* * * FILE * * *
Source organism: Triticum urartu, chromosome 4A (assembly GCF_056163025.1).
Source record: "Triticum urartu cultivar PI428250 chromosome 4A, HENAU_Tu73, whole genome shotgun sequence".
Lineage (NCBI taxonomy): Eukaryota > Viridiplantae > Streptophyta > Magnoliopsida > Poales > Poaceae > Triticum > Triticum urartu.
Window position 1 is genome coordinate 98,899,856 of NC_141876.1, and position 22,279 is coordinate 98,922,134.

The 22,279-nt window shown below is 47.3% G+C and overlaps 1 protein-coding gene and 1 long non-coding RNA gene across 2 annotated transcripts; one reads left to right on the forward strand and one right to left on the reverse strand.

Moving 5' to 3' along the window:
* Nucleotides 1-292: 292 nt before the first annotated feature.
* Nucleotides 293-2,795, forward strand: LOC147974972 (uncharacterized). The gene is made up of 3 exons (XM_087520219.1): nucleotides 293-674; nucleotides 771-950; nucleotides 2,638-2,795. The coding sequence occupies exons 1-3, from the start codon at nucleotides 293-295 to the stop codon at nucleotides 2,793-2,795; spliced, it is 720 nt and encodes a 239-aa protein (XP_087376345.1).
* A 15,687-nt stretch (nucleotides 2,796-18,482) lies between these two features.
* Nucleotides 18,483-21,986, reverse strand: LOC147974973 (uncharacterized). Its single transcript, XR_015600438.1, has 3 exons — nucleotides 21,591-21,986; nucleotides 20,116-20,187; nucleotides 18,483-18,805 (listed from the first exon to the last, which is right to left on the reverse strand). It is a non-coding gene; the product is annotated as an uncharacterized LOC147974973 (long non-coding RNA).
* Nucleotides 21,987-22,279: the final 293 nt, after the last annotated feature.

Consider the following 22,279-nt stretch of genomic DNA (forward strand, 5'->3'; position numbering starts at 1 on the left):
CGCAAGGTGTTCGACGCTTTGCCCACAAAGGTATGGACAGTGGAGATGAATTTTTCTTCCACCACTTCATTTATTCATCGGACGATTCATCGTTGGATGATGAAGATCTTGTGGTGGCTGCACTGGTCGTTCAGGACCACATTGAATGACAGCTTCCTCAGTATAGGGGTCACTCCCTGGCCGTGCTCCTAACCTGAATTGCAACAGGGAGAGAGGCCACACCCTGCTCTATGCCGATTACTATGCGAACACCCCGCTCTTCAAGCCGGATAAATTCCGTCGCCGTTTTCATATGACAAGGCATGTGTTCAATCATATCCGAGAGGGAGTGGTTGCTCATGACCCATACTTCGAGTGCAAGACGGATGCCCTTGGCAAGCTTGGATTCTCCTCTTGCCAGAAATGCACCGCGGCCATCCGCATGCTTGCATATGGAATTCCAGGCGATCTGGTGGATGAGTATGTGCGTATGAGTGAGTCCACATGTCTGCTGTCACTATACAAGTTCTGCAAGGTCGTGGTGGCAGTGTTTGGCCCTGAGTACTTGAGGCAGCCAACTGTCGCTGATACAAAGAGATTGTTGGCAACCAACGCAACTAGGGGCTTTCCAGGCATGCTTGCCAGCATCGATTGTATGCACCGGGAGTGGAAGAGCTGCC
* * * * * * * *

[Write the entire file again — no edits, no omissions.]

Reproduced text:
Source organism: Triticum urartu, chromosome 4A (assembly GCF_056163025.1).
Source record: "Triticum urartu cultivar PI428250 chromosome 4A, HENAU_Tu73, whole genome shotgun sequence".
Lineage (NCBI taxonomy): Eukaryota > Viridiplantae > Streptophyta > Magnoliopsida > Poales > Poaceae > Triticum > Triticum urartu.
Window position 1 is genome coordinate 98,899,856 of NC_141876.1, and position 22,279 is coordinate 98,922,134.

The 22,279-nt window shown below is 47.3% G+C and overlaps 1 protein-coding gene and 1 long non-coding RNA gene across 2 annotated transcripts; one reads left to right on the forward strand and one right to left on the reverse strand.

Moving 5' to 3' along the window:
* Nucleotides 1-292: 292 nt before the first annotated feature.
* Nucleotides 293-2,795, forward strand: LOC147974972 (uncharacterized). The gene is made up of 3 exons (XM_087520219.1): nucleotides 293-674; nucleotides 771-950; nucleotides 2,638-2,795. The coding sequence occupies exons 1-3, from the start codon at nucleotides 293-295 to the stop codon at nucleotides 2,793-2,795; spliced, it is 720 nt and encodes a 239-aa protein (XP_087376345.1).
* A 15,687-nt stretch (nucleotides 2,796-18,482) lies between these two features.
* Nucleotides 18,483-21,986, reverse strand: LOC147974973 (uncharacterized). Its single transcript, XR_015600438.1, has 3 exons — nucleotides 21,591-21,986; nucleotides 20,116-20,187; nucleotides 18,483-18,805 (listed from the first exon to the last, which is right to left on the reverse strand). It is a non-coding gene; the product is annotated as an uncharacterized LOC147974973 (long non-coding RNA).
* Nucleotides 21,987-22,279: the final 293 nt, after the last annotated feature.

Consider the following 22,279-nt stretch of genomic DNA (forward strand, 5'->3'; position numbering starts at 1 on the left):
CGCAAGGTGTTCGACGCTTTGCCCACAAAGGTATGGACAGTGGAGATGAATTTTTCTTCCACCACTTCATTTATTCATCGGACGATTCATCGTTGGATGATGAAGATCTTGTGGTGGCTGCACTGGTCGTTCAGGACCACATTGAATGACAGCTTCCTCAGTATAGGGGTCACTCCCTGGCCGTGCTCCTAACCTGAATTGCAACAGGGAGAGAGGCCACACCCTGCTCTATGCCGATTACTATGCGAACACCCCGCTCTTCAAGCCGGATAAATTCCGTCGCCGTTTTCATATGACAAGGCATGTGTTCAATCATATCCGAGAGGGAGTGGTTGCTCATGACCCATACTTCGAGTGCAAGACGGATGCCCTTGGCAAGCTTGGATTCTCCTCTTGCCAGAAATGCACCGCGGCCATCCGCATGCTTGCATATGGAATTCCAGGCGATCTGGTGGATGAGTATGTGCGTATGAGTGAGTCCACATGTCTGCTGTCACTATACAAGTTCTGCAAGGTCGTGGTGGCAGTGTTTGGCCCTGAGTACTTGAGGCAGCCAACTGTCGCTGATACAAAGAGATTGTTGGCAACCAACGCAACTAGGGGCTTTCCAGGCATGCTTGCCAGCATCGATTGTATGCACCGGGAGTGGAAGAGCTGCC